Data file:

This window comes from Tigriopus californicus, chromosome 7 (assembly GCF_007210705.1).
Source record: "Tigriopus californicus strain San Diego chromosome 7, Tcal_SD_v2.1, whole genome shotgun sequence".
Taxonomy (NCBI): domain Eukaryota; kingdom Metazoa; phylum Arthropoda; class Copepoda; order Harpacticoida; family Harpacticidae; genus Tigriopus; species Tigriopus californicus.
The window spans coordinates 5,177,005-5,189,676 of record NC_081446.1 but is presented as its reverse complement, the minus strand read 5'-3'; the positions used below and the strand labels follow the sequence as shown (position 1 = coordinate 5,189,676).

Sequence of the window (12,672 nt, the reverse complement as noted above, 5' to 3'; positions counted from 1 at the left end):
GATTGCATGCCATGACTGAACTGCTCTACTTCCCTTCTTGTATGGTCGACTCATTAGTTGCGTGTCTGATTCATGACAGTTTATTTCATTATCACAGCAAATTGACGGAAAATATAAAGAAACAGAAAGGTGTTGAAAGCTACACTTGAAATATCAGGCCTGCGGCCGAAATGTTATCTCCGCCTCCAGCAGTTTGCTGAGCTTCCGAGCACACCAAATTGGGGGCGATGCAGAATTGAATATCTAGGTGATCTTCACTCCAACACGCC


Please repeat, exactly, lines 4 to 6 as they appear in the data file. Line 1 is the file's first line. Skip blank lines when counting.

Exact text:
The window spans coordinates 5,177,005-5,189,676 of record NC_081446.1 but is presented as its reverse complement, the minus strand read 5'-3'; the positions used below and the strand labels follow the sequence as shown (position 1 = coordinate 5,189,676).

Sequence of the window (12,672 nt, the reverse complement as noted above, 5' to 3'; positions counted from 1 at the left end):
GATTGCATGCCATGACTGAACTGCTCTACTTCCCTTCTTGTATGGTCGACTCATTAGTTGCGTGTCTGATTCATGACAGTTTATTTCATTATCACAGCAAATTGACGGAAAATATAAAGAAACAGAAAGGTGTTGAAAGCTACACTTGAAATATCAGGCCTGCGGCCGAAATGTTATCTCCGCCTCCAGCAGTTTGCTGAGCTTCCGAGCACACCAAATTGGGGGCGATGCAGAATTGAATATCTAGGTGATCTTCACTCCAACACGCC